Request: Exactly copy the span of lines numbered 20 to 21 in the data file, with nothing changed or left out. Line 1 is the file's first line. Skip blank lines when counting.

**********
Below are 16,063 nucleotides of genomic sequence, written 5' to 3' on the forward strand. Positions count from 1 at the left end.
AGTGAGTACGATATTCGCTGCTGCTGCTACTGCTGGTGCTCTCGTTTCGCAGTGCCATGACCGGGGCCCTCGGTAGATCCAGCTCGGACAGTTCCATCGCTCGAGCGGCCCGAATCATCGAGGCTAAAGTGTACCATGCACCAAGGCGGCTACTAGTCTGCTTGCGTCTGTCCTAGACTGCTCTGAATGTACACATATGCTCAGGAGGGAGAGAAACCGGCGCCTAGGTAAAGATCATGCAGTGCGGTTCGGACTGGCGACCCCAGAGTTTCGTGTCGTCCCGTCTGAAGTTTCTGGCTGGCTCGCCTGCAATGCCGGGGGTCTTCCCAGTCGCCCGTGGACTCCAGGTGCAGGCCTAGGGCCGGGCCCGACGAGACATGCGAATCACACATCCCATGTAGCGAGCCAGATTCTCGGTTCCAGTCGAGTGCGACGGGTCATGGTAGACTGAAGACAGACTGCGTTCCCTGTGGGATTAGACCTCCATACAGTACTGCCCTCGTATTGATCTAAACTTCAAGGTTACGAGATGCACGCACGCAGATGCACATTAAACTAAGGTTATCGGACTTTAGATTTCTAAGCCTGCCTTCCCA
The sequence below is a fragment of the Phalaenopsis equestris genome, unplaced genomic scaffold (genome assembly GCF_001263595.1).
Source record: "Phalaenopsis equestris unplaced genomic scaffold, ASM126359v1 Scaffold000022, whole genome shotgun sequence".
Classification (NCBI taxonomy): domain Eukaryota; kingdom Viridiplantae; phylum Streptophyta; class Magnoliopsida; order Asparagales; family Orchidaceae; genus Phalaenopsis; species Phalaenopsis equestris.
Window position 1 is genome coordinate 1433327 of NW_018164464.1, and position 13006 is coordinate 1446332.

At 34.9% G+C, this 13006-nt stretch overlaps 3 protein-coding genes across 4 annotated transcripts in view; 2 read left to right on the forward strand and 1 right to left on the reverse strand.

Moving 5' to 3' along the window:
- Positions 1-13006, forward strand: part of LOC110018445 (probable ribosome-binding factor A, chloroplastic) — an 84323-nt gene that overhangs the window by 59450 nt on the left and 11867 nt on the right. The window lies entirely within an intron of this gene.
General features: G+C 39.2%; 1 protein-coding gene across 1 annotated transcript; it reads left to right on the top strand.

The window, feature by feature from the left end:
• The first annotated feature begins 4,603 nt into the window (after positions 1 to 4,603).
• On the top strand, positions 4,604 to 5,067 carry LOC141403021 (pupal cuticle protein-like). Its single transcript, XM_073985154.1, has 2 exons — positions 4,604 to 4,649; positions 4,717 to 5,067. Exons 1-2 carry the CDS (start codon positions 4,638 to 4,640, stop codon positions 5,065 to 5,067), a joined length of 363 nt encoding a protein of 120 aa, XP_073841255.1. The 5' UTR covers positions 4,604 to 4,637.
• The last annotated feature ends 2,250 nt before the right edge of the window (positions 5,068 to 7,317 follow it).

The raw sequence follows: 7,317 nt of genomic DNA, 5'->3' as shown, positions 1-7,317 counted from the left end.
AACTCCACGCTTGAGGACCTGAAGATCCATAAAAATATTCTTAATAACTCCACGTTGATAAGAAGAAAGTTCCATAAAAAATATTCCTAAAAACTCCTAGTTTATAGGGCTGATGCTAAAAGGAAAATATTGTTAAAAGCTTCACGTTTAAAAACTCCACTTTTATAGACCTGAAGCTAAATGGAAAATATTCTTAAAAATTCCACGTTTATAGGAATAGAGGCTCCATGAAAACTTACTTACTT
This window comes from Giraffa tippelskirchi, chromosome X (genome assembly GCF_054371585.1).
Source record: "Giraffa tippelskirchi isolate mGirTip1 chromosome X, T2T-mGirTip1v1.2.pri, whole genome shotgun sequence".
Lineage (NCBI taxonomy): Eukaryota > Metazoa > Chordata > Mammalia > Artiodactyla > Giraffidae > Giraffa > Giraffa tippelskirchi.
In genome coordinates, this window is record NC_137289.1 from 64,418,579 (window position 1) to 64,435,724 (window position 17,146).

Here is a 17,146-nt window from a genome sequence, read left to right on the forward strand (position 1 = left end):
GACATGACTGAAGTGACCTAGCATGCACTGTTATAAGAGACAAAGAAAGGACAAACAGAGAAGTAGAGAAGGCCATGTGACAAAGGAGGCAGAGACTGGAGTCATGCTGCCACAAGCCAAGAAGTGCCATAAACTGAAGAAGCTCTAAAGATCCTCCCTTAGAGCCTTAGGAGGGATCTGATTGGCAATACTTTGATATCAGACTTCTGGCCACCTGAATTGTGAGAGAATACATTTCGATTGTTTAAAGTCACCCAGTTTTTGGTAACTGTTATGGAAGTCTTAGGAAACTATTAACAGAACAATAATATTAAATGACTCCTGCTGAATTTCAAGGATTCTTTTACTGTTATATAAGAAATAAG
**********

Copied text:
In genome coordinates, this window is record NC_137289.1 from 64,418,579 (window position 1) to 64,435,724 (window position 17,146).

Here is a 17,146-nt window from a genome sequence, read left to right on the forward strand (position 1 = left end):